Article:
Wisdom Teeth & Tooth Extractions
There are many forms of dental treatment which can be used to save a tooth, including root canal therapy, crowns, fillings and inlays. However, there are still some situations where it is necessary to extract one or more teeth to achieve better oral health and comfort for the patient.
Why would a tooth need to be extracted?
- Wisdom teeth – When a person enters their later teenage years, additional teeth start to grow in at the back of their mouths, one on each side of the upper and lower jaw. In most cases, the jaw bone is not large enough to accommodate these additional teeth. Thus, when they do start to come in they often need to be removed.
- Impacted Teeth – An impacted tooth is one which remains fully or partially below the surface of the gums as it grows in. Such teeth can become infected and push against other teeth, creating inflammation or infections. Impacted teeth are removed for the overall health of the patient and to relieve the pain from the swelling and inflammation.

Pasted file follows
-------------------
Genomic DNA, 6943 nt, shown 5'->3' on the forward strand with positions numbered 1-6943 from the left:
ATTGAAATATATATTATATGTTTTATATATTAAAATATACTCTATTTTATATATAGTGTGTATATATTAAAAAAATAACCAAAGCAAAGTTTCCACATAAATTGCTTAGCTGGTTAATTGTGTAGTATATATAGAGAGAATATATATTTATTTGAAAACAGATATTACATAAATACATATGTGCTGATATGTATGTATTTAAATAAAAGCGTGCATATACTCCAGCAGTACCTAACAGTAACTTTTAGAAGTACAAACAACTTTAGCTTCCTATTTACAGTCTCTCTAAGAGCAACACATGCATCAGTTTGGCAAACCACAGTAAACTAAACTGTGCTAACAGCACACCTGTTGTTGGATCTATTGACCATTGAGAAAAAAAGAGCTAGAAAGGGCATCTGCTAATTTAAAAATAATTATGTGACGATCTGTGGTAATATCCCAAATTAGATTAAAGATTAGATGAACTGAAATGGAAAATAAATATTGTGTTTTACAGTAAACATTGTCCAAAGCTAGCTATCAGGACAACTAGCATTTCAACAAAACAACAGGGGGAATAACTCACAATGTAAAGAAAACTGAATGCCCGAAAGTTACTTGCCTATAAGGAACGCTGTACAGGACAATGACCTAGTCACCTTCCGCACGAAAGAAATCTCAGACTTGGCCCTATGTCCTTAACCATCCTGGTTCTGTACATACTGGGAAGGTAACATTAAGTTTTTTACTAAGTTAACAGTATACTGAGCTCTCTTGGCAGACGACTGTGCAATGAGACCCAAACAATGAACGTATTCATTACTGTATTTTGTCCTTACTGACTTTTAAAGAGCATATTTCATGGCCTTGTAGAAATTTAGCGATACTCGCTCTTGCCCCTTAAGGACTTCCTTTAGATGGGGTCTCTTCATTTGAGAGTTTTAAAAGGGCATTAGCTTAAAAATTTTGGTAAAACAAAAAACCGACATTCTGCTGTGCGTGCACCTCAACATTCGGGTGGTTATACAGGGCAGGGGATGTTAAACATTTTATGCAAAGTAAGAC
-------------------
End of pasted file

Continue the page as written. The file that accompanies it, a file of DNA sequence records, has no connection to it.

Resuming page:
- Crowded Teeth – There are times where teeth are too tightly crowded in a person’s mouth, and removing a tooth may simply make it easier to straighten or align the teeth. This would be done in combination with orthodontic treatment.
- Health Concerns – We may also recommend a tooth be extracted simply for health purposes. If a tooth has severely decayed and becomes infected, it may be in the patient’s best interest to remove it entirely and have it replaced with a dental implant or a bridge.
How long does it take to recover after a tooth extraction?
It usually takes gum tissue about 3-4 weeks to heal. The bone can take up to 6 months to heal completely. However, pain should be lessening by the second day. But it varies from patient to patient, and also depends on how easy or difficult the tooth removal was.